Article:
(978-1556227882) , Fiction
Interest level: 3-7, Lexile: 590, ESL level: 3
When Texas declares war against Mexico, a Mexican American family has a choice of allegiance: should they support their country of heritage or their new land?

Old Yeller - Fred Gipson
(978-0060935474) , Fiction
Interest level: 4-9, Lexile: 910, ESL level: 3 - 5
This classic tells the heart-wrenching tale of a boy and his dog on the Texas plains.

Pedrito's World - Arturo Martinez
(978-0896726000) , Fiction
Interest level: 4-8, ESL level: 3 - 4
Pedrito has only known life in his small village until he starts school and has to start learning English.

Tantalize - Cynthia Leitich Smith
(978-0763640590) , Fiction
Interest level: 7-12, Lexile: 760, ESL level: 4 - 5
Quincie's love interest may turn out to be behind a series of Texas murders and a werewolf as well.

The Tequila Worm - Viola Canales
(978-0375840890) , Fiction
Interest level: 4-12, Lexile: 830, ESL level: 3 - 4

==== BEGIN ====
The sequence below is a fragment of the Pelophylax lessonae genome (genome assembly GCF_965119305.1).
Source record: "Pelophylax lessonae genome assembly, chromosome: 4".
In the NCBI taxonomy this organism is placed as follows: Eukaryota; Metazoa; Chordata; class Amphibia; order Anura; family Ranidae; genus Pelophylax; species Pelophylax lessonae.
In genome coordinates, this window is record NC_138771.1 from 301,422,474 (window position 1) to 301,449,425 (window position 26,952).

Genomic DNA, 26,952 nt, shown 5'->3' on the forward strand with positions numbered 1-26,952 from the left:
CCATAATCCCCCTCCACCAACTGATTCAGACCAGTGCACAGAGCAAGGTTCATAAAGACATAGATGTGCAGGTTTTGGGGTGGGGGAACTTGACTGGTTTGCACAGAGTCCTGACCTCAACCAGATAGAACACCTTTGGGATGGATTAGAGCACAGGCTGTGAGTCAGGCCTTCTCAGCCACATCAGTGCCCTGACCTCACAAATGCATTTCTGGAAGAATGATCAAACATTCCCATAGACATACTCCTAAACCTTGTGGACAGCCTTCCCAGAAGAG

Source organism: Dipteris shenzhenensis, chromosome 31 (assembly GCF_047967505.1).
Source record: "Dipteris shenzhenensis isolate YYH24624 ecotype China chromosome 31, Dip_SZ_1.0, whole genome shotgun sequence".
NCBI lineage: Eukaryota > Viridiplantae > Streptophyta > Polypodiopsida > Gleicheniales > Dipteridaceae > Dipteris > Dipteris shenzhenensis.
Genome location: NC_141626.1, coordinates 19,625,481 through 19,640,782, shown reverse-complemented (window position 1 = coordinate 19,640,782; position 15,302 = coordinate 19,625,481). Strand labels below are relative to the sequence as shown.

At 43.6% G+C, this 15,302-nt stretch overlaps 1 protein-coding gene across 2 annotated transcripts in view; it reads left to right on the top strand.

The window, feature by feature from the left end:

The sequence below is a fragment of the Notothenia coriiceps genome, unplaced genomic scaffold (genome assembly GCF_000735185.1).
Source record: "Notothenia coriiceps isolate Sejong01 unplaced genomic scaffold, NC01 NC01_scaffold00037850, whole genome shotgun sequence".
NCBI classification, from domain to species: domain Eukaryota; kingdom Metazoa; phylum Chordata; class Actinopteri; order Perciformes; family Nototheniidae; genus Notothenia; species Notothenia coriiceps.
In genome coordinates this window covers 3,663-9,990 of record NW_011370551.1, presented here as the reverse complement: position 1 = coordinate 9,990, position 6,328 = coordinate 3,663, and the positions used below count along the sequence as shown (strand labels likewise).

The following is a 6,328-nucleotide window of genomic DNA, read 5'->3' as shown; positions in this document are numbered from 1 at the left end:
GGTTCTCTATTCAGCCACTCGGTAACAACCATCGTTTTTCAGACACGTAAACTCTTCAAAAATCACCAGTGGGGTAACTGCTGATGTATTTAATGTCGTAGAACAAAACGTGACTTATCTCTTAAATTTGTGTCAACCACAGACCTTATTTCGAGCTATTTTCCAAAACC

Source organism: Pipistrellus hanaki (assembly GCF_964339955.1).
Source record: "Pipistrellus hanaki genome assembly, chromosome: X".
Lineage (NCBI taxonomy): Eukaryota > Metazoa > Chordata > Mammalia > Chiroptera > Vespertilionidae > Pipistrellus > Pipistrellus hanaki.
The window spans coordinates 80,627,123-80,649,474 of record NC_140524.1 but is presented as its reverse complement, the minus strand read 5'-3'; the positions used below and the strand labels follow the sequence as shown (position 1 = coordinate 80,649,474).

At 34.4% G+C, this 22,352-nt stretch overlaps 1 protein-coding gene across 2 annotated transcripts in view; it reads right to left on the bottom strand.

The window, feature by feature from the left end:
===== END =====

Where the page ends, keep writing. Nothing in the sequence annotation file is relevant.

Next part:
Sofia wins a scholarship to an Episcopal boarding school; she then realizes how important to her home is.

Famous Citizens:

Clyde Barrow
Born in Teleco, Texas and half of the infamous Bonnie and Clyde duo, Clyde "Champion " Barrow assisted his partner, Bonnie Parker, in a nationwide crime spree that lasted from 1932 until their deaths in 1934. The two met in West Dallas, Texas in January 1930, and after Clyde's parole from burglary charges in 1932 they began a nationwide campaign of crime. Together the pair committed 13 murders, numerous kidnappings, and several burglaries and robberies. The FBI and other law enforcement agencies engaged in one of the largest manhunts the United States had seen up to that time, capturing national attention. With most of their accomplices already dead or captured, Bonnie and Clyde were ambushed and killed instantly by a posse of lawmen on May 23, 1934.

Dwight D. Eisenhower
The 34th US President Dwight Eisenhower was born in Denison, Texas. Before becoming President, Eisenhower commanded Allied Forces in North Africa during World War II, served as President of Columbia University, and then served as Supreme Commander of NATO forces in 1951.